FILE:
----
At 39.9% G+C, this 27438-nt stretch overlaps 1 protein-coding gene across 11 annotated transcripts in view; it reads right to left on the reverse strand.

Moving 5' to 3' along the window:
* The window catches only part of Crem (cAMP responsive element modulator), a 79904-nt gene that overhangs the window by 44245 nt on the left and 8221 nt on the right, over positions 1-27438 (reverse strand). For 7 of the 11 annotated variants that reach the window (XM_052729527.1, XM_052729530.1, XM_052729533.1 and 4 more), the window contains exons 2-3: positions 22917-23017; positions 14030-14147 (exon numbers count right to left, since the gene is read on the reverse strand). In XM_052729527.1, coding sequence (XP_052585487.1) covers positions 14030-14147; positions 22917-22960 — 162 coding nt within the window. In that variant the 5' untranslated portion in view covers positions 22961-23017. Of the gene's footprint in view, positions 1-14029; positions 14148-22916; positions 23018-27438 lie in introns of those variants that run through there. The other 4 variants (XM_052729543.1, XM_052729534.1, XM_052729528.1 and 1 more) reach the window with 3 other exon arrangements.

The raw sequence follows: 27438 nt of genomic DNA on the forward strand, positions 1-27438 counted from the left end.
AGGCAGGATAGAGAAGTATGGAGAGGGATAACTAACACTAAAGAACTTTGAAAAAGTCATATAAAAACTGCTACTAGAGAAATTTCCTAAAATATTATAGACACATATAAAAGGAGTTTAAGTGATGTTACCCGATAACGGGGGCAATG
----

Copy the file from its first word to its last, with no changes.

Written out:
At 39.9% G+C, this 27438-nt stretch overlaps 1 protein-coding gene across 11 annotated transcripts in view; it reads right to left on the reverse strand.

Moving 5' to 3' along the window:
* The window catches only part of Crem (cAMP responsive element modulator), a 79904-nt gene that overhangs the window by 44245 nt on the left and 8221 nt on the right, over positions 1-27438 (reverse strand). For 7 of the 11 annotated variants that reach the window (XM_052729527.1, XM_052729530.1, XM_052729533.1 and 4 more), the window contains exons 2-3: positions 22917-23017; positions 14030-14147 (exon numbers count right to left, since the gene is read on the reverse strand). In XM_052729527.1, coding sequence (XP_052585487.1) covers positions 14030-14147; positions 22917-22960 — 162 coding nt within the window. In that variant the 5' untranslated portion in view covers positions 22961-23017. Of the gene's footprint in view, positions 1-14029; positions 14148-22916; positions 23018-27438 lie in introns of those variants that run through there. The other 4 variants (XM_052729543.1, XM_052729534.1, XM_052729528.1 and 1 more) reach the window with 3 other exon arrangements.

The raw sequence follows: 27438 nt of genomic DNA on the forward strand, positions 1-27438 counted from the left end.
AGGCAGGATAGAGAAGTATGGAGAGGGATAACTAACACTAAAGAACTTTGAAAAAGTCATATAAAAACTGCTACTAGAGAAATTTCCTAAAATATTATAGACACATATAAAAGGAGTTTAAGTGATGTTACCCGATAACGGGGGCAATG